Getting a dscr Loan? Here Are the Key Requirements You Need to Know

A debt service coverage ratio (DSCR) loan, also known as a “no doc” loan, is a type of commercial real estate loan that does not require personal income or tax return documentation from the borrower. Instead, eligibility for a DSCR loan is based solely on the projected net operating income (NOI) of the property.

DSCR loans are designed for real estate investors who want to purchase or refinance investment properties like apartment buildings, retail centers, hotels, industrial properties, etc. The key advantage of a DSCR loan is that it allows the investor to qualify based on the property’s cash flow alone, without having to disclose or document their personal finances. This makes DSCR loans ideal for those with complex tax situations or who want to shield their income and assets.

The main downsides of DSCR loans are the higher interest rates and larger down payments required compared to conventional loans. DSCR lending guidelines also tend to be stricter in terms of property types, locations, and occupancy rates. While DSCR loans offer more flexible qualifying, they come with tighter lending standards and less favorable terms overall. Thorough due diligence is required to ensure the property generates sufficient NOI to meet DSCR requirements.

DSCR loans fill a niche for real estate investors who want non-recourse financing that does not depend on their personal income or credit. The trade-off is higher rates and costs, but for those focused on property cash flow, DSCR loans can provide the desired financing structure. As with any commercial loan, working with an experienced broker is key to navigate DSCR guidelines and secure favorable loan terms.

DSCR Loan Qualifications

DSCR loan requirements for borrowers to qualify. Here are the key qualifications:

Credit Score Requirements

  • Minimum credit score of 620. Many lenders require 650+
  • No recent bankruptcies or foreclosures
  • Limited late payments on credit accounts

Income Requirements

  • Sufficient rental income from the property to meet DSCR requirements
  • Personal income is generally not considered

Property Requirements

  • Commercial or residential rental property
  • Existing property or new construction/rehab
  • Minimum property value varies by lender, often $100K – $500K
  • Property must generate sufficient NOI to meet DSCR requirements
  • Property should be in good condition with proper zoning

The property itself is the primary basis for qualification, rather than the borrower’s credit score or income. As long as the property generates enough net operating income to meet the minimum DSCR threshold, borrowers can qualify even with lower personal credit scores.

Calculating DSCR

The debt service coverage ratio (DSCR) is a calculation used by lenders to assess the ability of a property to generate enough cash flow to cover its debt obligations. It compares the property’s net operating income to its total debt service.

The formula for calculating DSCR is:

DSCR = Net Operating Income / Total Debt Service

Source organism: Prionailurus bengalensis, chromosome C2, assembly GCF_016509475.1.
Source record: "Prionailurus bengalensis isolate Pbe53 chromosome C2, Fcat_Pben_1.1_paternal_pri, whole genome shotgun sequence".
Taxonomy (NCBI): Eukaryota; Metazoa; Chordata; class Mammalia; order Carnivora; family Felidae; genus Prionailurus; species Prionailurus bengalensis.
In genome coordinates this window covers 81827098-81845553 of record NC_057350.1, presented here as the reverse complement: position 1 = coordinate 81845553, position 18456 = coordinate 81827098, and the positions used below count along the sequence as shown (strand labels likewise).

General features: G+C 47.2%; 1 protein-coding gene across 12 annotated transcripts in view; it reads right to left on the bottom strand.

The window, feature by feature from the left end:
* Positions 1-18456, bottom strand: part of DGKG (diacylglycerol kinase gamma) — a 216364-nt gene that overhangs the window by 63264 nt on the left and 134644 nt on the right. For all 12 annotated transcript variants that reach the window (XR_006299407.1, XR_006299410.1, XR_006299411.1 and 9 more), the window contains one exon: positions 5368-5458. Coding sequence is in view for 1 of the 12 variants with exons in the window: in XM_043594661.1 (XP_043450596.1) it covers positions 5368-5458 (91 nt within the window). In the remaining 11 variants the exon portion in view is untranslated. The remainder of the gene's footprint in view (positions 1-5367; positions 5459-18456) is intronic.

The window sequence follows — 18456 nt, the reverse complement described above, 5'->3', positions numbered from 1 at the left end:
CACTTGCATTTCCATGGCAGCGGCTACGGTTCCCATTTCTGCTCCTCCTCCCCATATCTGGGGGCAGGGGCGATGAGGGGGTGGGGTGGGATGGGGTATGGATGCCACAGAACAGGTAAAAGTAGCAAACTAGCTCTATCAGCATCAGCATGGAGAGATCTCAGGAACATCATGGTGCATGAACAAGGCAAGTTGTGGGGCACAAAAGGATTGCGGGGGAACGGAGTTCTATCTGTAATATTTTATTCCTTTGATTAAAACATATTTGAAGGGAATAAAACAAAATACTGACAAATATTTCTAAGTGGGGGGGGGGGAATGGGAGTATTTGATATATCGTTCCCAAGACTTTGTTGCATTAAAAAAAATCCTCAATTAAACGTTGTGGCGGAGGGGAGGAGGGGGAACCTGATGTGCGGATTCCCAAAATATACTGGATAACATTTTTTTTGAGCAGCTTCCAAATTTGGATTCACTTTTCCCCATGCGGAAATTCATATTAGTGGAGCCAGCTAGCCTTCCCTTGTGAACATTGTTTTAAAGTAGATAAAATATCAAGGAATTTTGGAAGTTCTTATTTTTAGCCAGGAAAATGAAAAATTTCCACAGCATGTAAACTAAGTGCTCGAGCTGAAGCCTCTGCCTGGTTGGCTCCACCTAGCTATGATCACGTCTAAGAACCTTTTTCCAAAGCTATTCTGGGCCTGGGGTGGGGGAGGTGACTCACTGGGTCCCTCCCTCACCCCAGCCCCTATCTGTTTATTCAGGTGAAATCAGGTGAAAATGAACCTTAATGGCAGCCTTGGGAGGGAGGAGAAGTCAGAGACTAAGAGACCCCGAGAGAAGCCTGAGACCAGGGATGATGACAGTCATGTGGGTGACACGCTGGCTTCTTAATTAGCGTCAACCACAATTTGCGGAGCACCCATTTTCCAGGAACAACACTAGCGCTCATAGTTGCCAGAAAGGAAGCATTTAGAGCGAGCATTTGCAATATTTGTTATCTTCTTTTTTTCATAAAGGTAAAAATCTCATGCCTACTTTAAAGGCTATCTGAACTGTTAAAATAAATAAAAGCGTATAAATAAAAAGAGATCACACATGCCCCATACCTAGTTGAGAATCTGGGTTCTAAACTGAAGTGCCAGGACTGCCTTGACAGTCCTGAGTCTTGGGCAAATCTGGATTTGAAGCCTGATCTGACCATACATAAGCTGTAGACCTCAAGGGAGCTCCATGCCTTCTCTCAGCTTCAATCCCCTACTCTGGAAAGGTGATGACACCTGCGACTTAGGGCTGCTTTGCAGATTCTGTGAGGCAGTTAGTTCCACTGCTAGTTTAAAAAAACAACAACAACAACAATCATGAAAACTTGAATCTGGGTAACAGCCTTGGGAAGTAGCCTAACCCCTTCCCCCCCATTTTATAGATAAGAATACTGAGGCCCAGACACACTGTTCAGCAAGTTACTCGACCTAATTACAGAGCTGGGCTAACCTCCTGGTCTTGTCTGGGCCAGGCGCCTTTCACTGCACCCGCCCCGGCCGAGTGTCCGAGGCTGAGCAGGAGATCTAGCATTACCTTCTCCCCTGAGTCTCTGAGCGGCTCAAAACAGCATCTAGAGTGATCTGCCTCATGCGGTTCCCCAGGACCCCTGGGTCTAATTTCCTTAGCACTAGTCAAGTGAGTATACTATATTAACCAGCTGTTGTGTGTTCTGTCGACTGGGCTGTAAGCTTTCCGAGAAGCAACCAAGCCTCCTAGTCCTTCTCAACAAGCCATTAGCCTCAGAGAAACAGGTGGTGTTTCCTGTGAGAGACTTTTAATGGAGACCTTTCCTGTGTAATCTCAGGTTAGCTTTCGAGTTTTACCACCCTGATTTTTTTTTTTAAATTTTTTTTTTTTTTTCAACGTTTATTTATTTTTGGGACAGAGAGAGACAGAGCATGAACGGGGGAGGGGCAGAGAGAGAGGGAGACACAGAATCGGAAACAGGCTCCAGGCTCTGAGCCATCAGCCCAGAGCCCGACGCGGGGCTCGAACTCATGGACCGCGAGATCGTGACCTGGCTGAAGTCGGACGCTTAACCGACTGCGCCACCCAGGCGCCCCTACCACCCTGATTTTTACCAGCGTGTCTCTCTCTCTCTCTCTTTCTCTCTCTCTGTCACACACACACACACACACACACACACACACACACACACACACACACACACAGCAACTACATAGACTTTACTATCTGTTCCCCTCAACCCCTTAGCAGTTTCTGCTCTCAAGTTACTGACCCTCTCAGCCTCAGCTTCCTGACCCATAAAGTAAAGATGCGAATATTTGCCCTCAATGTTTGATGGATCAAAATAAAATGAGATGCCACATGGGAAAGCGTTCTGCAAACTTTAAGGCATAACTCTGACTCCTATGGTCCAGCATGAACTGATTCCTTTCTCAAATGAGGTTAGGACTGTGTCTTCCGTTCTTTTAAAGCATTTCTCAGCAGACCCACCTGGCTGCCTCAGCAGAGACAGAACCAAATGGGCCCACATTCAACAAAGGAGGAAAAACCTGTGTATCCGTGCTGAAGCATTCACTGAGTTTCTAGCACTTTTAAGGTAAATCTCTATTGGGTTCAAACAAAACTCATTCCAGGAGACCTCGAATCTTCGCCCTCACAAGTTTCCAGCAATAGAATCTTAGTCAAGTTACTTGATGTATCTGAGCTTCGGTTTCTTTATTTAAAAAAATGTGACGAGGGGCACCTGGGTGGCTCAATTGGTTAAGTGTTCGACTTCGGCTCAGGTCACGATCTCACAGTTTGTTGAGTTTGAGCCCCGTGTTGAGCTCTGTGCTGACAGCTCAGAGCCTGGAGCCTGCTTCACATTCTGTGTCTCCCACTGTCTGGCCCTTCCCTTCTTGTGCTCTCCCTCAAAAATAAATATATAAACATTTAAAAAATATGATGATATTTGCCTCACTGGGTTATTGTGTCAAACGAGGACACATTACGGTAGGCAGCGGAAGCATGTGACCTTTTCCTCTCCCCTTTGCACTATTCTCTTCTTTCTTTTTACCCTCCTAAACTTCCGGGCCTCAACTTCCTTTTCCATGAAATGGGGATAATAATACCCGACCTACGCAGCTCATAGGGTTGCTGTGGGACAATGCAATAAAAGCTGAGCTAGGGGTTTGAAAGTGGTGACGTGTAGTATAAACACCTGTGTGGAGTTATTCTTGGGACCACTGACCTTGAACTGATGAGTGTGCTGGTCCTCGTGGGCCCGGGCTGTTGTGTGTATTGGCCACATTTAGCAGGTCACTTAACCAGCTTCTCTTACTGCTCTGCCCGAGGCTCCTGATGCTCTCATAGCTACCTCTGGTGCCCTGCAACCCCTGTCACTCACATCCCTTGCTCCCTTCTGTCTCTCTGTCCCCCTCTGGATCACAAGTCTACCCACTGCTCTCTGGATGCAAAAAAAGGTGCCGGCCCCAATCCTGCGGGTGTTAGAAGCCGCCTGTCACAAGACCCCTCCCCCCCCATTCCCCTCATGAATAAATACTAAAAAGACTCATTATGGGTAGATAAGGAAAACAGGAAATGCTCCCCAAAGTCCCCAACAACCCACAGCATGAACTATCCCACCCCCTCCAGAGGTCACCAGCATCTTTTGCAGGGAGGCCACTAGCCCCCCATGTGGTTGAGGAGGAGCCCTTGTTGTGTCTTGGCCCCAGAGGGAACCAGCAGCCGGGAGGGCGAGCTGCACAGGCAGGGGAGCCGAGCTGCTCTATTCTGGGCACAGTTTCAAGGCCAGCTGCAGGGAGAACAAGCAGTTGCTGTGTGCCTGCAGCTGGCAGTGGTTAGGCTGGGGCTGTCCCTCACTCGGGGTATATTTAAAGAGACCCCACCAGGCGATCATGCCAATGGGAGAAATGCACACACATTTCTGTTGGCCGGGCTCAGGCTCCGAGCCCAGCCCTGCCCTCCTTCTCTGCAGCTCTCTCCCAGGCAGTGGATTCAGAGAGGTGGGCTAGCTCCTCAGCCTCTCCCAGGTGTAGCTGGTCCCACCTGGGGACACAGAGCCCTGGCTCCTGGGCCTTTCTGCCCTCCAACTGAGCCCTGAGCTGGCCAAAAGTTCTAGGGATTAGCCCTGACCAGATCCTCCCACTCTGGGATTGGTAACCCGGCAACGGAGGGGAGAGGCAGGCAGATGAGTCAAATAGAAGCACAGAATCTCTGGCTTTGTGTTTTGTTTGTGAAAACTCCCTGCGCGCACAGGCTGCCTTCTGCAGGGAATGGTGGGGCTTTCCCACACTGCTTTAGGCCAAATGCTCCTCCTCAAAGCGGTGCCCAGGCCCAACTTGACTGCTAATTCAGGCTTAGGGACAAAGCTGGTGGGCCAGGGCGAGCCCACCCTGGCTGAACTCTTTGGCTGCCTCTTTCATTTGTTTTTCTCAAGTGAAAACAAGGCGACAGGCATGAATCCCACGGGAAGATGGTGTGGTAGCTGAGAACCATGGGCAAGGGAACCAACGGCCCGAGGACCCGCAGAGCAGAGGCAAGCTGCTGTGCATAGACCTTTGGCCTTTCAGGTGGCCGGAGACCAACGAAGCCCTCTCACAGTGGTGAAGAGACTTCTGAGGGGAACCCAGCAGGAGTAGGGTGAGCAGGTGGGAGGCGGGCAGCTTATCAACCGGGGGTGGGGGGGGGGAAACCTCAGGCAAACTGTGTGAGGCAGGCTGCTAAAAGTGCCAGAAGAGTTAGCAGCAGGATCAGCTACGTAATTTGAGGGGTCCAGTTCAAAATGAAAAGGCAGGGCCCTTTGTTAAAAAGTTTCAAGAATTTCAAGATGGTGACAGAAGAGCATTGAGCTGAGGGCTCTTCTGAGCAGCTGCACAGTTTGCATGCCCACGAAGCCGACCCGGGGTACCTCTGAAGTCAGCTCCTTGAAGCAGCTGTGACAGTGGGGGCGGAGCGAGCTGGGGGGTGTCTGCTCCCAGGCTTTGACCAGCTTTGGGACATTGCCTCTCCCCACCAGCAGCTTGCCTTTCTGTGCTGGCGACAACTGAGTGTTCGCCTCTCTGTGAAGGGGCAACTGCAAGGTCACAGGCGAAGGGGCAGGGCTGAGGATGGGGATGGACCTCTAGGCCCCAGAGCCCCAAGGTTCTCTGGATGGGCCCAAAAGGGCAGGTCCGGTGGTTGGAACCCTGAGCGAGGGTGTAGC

• Net Operating Income (NOI) is the property’s gross annual income minus operating expenses and vacancy allowance. This is the amount of cash flow available to service debt.

  • Total Debt Service is the total annual loan payments consisting of principal and interest.

To calculate DSCR, you first determine the property’s NOI. Then divide NOI by the proposed total annual debt service. The higher the DSCR, the easier it is for the property to cover its debt payments.

Lenders want to see a DSCR of at least 1.0 or higher. This means the property generates enough income to fully cover its debt obligations. A DSCR of 1.2 would mean the property generates 20% more cash flow than required for debt service. The minimum acceptable DSCR varies by lender.

The DSCR helps lenders assess the risk of a loan. It ensures the property can produce sufficient income not just today, but over the entire loan term. Properties with higher DSCRs are considered less risky for lenders.

Minimum DSCR Requirements

Lenders usually require a minimum debt service coverage ratio (DSCR) of 1.20 or higher for commercial real estate loans. This means the property’s net operating income should be at least 20% greater than the proposed loan payment.

However, minimum DSCR requirements can vary significantly depending on factors like:

  • Loan type – Conventional bank loans typically require a higher DSCR of 1.25 or more. Smaller private lenders may accept a DSCR as low as 1.0 for bridge loans or other niche products.

  • Property type – Multi-family and industrial properties generally require a lower DSCR than hotels, retail, and office buildings. Minimums range from 1.15 to 1.30 based on property use.

  • Loan term – Loans with longer terms often require a higher DSCR to ensure the property can support payments over time. A 20-year loan may need a 1.30 DSCR versus 1.20 for a 5-year term.

  • Location – Properties in economically stable areas with diversified local economies can qualify for lower DSCRs than those in volatile or seasonal markets.

  • Borrower’s credit/experience – Stronger borrowers may obtain approvals at lower DSCRs than new or higher-risk applicants.